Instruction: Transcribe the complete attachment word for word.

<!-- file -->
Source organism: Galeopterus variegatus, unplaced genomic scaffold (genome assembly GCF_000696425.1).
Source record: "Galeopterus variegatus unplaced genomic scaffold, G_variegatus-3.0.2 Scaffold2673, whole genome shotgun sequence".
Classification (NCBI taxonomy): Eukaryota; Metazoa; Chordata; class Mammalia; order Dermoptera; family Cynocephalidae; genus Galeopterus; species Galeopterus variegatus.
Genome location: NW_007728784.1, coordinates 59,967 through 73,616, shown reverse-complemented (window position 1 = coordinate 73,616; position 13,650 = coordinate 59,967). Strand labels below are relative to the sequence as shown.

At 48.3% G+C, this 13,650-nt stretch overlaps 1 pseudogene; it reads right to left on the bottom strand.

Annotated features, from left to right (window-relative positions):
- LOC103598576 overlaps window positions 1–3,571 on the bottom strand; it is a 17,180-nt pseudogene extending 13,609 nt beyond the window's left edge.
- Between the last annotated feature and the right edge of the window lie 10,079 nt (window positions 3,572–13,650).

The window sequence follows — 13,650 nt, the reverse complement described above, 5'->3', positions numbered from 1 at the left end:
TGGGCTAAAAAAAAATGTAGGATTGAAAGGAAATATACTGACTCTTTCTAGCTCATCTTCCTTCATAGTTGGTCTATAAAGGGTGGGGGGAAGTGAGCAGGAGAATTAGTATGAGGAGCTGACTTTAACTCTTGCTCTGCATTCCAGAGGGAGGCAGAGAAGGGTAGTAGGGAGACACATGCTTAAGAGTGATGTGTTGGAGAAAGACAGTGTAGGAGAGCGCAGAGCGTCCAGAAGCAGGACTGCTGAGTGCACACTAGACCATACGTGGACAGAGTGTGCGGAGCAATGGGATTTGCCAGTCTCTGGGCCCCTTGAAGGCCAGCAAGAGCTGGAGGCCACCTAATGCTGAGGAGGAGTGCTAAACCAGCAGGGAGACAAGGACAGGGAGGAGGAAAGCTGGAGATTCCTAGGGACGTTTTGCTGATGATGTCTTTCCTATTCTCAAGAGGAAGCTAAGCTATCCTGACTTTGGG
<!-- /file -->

Source organism: Galeopterus variegatus, unplaced genomic scaffold (genome assembly GCF_000696425.1).
Source record: "Galeopterus variegatus unplaced genomic scaffold, G_variegatus-3.0.2 Scaffold2673, whole genome shotgun sequence".
Classification (NCBI taxonomy): Eukaryota; Metazoa; Chordata; class Mammalia; order Dermoptera; family Cynocephalidae; genus Galeopterus; species Galeopterus variegatus.
Genome location: NW_007728784.1, coordinates 59,967 through 73,616, shown reverse-complemented (window position 1 = coordinate 73,616; position 13,650 = coordinate 59,967). Strand labels below are relative to the sequence as shown.

At 48.3% G+C, this 13,650-nt stretch overlaps 1 pseudogene; it reads right to left on the bottom strand.

Annotated features, from left to right (window-relative positions):
- LOC103598576 overlaps window positions 1–3,571 on the bottom strand; it is a 17,180-nt pseudogene extending 13,609 nt beyond the window's left edge.
- Between the last annotated feature and the right edge of the window lie 10,079 nt (window positions 3,572–13,650).

The window sequence follows — 13,650 nt, the reverse complement described above, 5'->3', positions numbered from 1 at the left end:
TGGGCTAAAAAAAAATGTAGGATTGAAAGGAAATATACTGACTCTTTCTAGCTCATCTTCCTTCATAGTTGGTCTATAAAGGGTGGGGGGAAGTGAGCAGGAGAATTAGTATGAGGAGCTGACTTTAACTCTTGCTCTGCATTCCAGAGGGAGGCAGAGAAGGGTAGTAGGGAGACACATGCTTAAGAGTGATGTGTTGGAGAAAGACAGTGTAGGAGAGCGCAGAGCGTCCAGAAGCAGGACTGCTGAGTGCACACTAGACCATACGTGGACAGAGTGTGCGGAGCAATGGGATTTGCCAGTCTCTGGGCCCCTTGAAGGCCAGCAAGAGCTGGAGGCCACCTAATGCTGAGGAGGAGTGCTAAACCAGCAGGGAGACAAGGACAGGGAGGAGGAAAGCTGGAGATTCCTAGGGACGTTTTGCTGATGATGTCTTTCCTATTCTCAAGAGGAAGCTAAGCTATCCTGACTTTGGG